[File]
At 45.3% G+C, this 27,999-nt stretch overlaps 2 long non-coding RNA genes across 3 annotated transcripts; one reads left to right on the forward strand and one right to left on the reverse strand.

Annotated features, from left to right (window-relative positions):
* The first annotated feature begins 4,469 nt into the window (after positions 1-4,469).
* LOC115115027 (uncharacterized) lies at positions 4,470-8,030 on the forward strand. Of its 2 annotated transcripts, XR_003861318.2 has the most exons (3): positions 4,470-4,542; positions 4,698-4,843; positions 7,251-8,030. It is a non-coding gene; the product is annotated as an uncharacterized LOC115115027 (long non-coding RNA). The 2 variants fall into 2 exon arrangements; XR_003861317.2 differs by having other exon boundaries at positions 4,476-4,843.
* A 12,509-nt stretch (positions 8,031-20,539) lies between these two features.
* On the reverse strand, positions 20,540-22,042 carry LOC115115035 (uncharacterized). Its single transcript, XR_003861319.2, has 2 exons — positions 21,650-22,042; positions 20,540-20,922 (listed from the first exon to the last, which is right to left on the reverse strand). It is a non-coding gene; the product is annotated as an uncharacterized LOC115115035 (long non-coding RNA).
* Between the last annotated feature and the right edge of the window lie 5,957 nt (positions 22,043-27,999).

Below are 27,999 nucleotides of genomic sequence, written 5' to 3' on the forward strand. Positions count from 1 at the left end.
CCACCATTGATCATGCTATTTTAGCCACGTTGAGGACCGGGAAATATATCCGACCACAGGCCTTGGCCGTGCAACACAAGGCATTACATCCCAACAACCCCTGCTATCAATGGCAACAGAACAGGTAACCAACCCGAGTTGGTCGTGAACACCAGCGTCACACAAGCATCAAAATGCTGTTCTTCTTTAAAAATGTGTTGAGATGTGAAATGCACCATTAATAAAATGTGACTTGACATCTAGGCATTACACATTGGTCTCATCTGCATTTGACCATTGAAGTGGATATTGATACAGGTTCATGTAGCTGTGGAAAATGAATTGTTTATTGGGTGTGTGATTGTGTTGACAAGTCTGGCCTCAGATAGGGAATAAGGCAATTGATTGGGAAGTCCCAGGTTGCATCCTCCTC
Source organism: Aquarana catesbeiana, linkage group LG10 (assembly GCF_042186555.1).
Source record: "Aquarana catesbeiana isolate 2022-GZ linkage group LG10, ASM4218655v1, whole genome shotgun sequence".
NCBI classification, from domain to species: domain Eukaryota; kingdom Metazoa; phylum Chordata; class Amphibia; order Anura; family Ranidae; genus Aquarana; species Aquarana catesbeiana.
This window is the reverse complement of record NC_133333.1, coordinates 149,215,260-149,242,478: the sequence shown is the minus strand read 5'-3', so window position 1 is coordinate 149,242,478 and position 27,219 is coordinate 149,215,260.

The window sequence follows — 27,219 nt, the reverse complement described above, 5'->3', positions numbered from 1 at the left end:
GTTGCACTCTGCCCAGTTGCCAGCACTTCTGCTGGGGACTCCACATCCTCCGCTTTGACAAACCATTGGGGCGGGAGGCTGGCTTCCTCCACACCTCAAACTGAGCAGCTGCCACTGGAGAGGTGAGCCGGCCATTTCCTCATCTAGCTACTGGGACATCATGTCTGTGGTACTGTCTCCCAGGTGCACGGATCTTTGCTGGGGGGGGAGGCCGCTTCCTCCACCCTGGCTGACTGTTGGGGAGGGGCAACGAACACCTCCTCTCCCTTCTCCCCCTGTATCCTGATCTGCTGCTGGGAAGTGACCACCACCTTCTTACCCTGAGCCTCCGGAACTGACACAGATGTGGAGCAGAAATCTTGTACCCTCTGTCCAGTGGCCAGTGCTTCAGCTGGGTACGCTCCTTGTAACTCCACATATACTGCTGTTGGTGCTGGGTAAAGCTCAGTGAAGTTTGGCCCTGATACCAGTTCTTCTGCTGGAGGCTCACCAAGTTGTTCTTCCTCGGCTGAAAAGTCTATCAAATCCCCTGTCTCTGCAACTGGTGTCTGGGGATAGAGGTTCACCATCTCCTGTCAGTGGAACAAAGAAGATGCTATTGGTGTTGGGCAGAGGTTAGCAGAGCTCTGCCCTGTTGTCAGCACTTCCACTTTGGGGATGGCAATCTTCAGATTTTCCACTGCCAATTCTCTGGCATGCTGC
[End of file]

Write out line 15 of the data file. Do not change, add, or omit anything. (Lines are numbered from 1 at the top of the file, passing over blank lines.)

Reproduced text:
GTTGCACTCTGCCCAGTTGCCAGCACTTCTGCTGGGGACTCCACATCCTCCGCTTTGACAAACCATTGGGGCGGGAGGCTGGCTTCCTCCACACCTCAAACTGAGCAGCTGCCACTGGAGAGGTGAGCCGGCCATTTCCTCATCTAGCTACTGGGACATCATGTCTGTGGTACTGTCTCCCAGGTGCACGGATCTTTGCTGGGGGGGGAGGCCGCTTCCTCCACCCTGGCTGACTGTTGGGGAGGGGCAACGAACACCTCCTCTCCCTTCTCCCCCTGTATCCTGATCTGCTGCTGGGAAGTGACCACCACCTTCTTACCCTGAGCCTCCGGAACTGACACAGATGTGGAGCAGAAATCTTGTACCCTCTGTCCAGTGGCCAGTGCTTCAGCTGGGTACGCTCCTTGTAACTCCACATATACTGCTGTTGGTGCTGGGTAAAGCTCAGTGAAGTTTGGCCCTGATACCAGTTCTTCTGCTGGAGGCTCACCAAGTTGTTCTTCCTCGGCTGAAAAGTCTATCAAATCCCCTGTCTCTGCAACTGGTGTCTGGGGATAGAGGTTCACCATCTCCTGTCAGTGGAACAAAGAAGATGCTATTGGTGTTGGGCAGAGGTTAGCAGAGCTCTGCCCTGTTGTCAGCACTTCCACTTTGGGGATGGCAATCTTCAGATTTTCCACTGCCAATTCTCTGGCATGCTGC